Core Symmetrical Diagonal Axis
When physically aligned in space (oriented, grounded, centred) the weight of the body is supported by the skeleton. When not aligned, the weight bearing of the body will be supported by the muscles. In this situation the muscles will have to work like ligaments which can cause problems with structure, and a “flow on” of potential problems with many systems of the body as the muscles fail to appropriately support the organs.
The psoas muscles and this core symmetrical diagonal axis are the keystone of a well organised, balanced physical body supporting well-functioning viscera.
A dynamic supple core can produce strong dynamic movement.
The major areas of the core symmetrical diagonal axis are the relationships between:
• Occiput/Atlas junction to Insertion of Trapezius
• Insertion of Trapezius to T12 / Diaphragm / Psoas Origin
• T12 / Diaphragm / Psoas origin to Psoas insertion
If any of these are in conflict the skeleton is not being used for weight bearing. The posture will not be supporting the transfer of weight appropriately, and the centre of gravity will be too low.
Points of the “guy ropes”
Insertion of the traps
T12 – Solar plexus
Origin of the Psoas
Lower origin of the traps
Lower insertion of the diaphragm
Harmony between Heaven and Earth
Insertion of Psoas
The psoas is part of the primitive brain (reptilian or brain stem), expressive of the central nervous system and the enteric (gut feeling) brain.
The psoas is on the kidney meridian, and is reactive to the fear and anxiety emotional states, so resolving conflict associated with Psoas can eliminate chronic fear.
Structurally, the psoas tightens to provide skeletal support when there is dysfunction in the skeletal and proprioceptive (nervous) system. When the sacroiliac joints of the pelvis are compromised for example, the psoas steps in, to help protect and support.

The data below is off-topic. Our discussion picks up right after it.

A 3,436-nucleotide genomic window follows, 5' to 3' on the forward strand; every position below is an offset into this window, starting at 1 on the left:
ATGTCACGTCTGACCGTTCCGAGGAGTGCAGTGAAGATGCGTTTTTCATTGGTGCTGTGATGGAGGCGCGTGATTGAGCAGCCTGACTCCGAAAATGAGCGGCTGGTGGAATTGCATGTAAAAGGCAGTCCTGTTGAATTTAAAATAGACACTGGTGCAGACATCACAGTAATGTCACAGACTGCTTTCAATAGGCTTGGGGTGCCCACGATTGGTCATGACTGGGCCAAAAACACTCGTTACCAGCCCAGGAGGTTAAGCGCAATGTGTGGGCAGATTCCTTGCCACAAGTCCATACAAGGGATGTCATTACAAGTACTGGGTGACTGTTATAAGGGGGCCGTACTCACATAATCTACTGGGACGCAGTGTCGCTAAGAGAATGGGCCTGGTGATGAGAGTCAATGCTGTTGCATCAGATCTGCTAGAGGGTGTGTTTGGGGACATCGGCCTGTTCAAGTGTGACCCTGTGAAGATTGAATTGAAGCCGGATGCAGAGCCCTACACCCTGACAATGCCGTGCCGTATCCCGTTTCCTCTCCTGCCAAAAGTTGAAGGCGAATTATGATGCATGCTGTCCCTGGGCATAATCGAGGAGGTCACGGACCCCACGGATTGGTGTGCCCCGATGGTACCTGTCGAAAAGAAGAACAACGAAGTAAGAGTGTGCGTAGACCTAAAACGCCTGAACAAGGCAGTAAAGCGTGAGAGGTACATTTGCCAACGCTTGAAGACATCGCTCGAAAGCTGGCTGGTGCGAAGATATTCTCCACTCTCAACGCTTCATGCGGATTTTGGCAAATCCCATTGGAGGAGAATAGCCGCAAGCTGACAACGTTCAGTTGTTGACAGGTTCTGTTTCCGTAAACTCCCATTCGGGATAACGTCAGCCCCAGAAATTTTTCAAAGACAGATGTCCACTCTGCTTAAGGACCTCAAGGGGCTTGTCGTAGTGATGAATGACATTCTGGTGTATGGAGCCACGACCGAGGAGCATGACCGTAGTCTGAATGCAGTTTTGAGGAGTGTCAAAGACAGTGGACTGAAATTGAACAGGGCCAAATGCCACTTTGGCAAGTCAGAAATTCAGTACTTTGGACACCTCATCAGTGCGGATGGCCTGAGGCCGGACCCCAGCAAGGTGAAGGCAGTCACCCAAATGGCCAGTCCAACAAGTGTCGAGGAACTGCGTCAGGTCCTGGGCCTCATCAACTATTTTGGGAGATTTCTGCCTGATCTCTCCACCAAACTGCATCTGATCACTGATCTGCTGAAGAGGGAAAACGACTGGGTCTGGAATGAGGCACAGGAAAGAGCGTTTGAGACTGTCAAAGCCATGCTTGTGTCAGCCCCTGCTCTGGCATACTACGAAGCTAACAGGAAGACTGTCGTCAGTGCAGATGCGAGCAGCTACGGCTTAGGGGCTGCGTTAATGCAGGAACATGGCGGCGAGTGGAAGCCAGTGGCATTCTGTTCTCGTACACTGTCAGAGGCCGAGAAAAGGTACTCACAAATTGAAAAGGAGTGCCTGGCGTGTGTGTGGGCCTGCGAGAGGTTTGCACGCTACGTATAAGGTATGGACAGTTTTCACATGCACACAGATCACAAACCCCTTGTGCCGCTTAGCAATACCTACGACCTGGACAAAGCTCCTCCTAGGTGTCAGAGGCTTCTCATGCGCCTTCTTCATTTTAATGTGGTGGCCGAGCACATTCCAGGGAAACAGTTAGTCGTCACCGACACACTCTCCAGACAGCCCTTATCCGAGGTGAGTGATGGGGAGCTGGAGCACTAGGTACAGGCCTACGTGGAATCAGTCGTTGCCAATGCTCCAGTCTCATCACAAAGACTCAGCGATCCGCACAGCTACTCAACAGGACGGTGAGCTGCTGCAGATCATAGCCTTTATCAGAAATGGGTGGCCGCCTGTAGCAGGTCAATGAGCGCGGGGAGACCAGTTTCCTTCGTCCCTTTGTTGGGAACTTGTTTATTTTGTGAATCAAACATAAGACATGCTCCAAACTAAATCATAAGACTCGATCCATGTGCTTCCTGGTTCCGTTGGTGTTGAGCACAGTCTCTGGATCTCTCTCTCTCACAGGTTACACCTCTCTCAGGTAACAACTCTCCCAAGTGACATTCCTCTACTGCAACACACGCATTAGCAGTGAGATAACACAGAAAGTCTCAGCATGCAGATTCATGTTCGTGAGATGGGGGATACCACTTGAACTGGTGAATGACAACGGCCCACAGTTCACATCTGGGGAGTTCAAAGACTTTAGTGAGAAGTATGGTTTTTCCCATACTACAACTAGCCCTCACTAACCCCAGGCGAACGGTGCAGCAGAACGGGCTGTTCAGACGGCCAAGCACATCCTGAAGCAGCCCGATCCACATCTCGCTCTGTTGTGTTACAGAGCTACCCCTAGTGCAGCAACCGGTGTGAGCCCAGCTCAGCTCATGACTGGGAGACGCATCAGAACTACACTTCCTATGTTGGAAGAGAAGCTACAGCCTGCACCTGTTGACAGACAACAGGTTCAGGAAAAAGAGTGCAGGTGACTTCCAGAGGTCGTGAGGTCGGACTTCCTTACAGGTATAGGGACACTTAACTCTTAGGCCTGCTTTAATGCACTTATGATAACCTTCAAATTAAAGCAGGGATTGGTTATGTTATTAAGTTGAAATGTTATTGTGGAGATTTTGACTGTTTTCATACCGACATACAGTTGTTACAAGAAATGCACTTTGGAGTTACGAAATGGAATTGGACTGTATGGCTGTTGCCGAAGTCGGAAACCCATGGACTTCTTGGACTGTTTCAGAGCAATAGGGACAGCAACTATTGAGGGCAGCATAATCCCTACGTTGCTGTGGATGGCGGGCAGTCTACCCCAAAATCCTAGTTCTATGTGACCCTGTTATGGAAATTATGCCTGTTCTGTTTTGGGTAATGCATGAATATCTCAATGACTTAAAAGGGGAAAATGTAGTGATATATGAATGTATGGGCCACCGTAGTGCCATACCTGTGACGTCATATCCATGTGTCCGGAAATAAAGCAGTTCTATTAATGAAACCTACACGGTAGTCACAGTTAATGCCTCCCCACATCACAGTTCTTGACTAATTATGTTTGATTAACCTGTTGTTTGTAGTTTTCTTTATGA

Anatomically the psoas supports kidneys and adrenals. The psoas plays a key role in the flight, fight and freeze response. Psoas is part of the ANS, and therefore part of our survival responses. The psoas is always (whether we are awake or asleep) sending messages to the brain. We can mask, misinterpret, and/or ignore these messages or develop our awareness; our sensing of the psoas (and other muscles) and respond appropriately. This involves a conscious choice to becoming somatically aware.
The psoas has been called the muscle of the soul; your deepest proprioceptive connection to earth and living with integrity. Learn the language and listen to its message!
As long as you are alive there is life energy, and life energy is sexual in nature. The psoas muscle in particular is intimately connected to our sexuality, integrity, sense of safety and the expression of our true self. Working with the core muscles and energetic midline are empowering ways to find coherency and safety within.
Psoas influence on menstrual cycles
The iliacus muscle fans open and lines the inside of the pelvic bowl, provides structural support for correct placement of the reproductive organs, good blood circulation and neurology. The nerves of the reproductive organs are embedded in the iliopsoas.
Both the iliopsoas and psoas, together with a nourishing nervous system play an important role in facilitating a healthy menstrual cycle. A dry, tight Psoas can cause cramping and pain.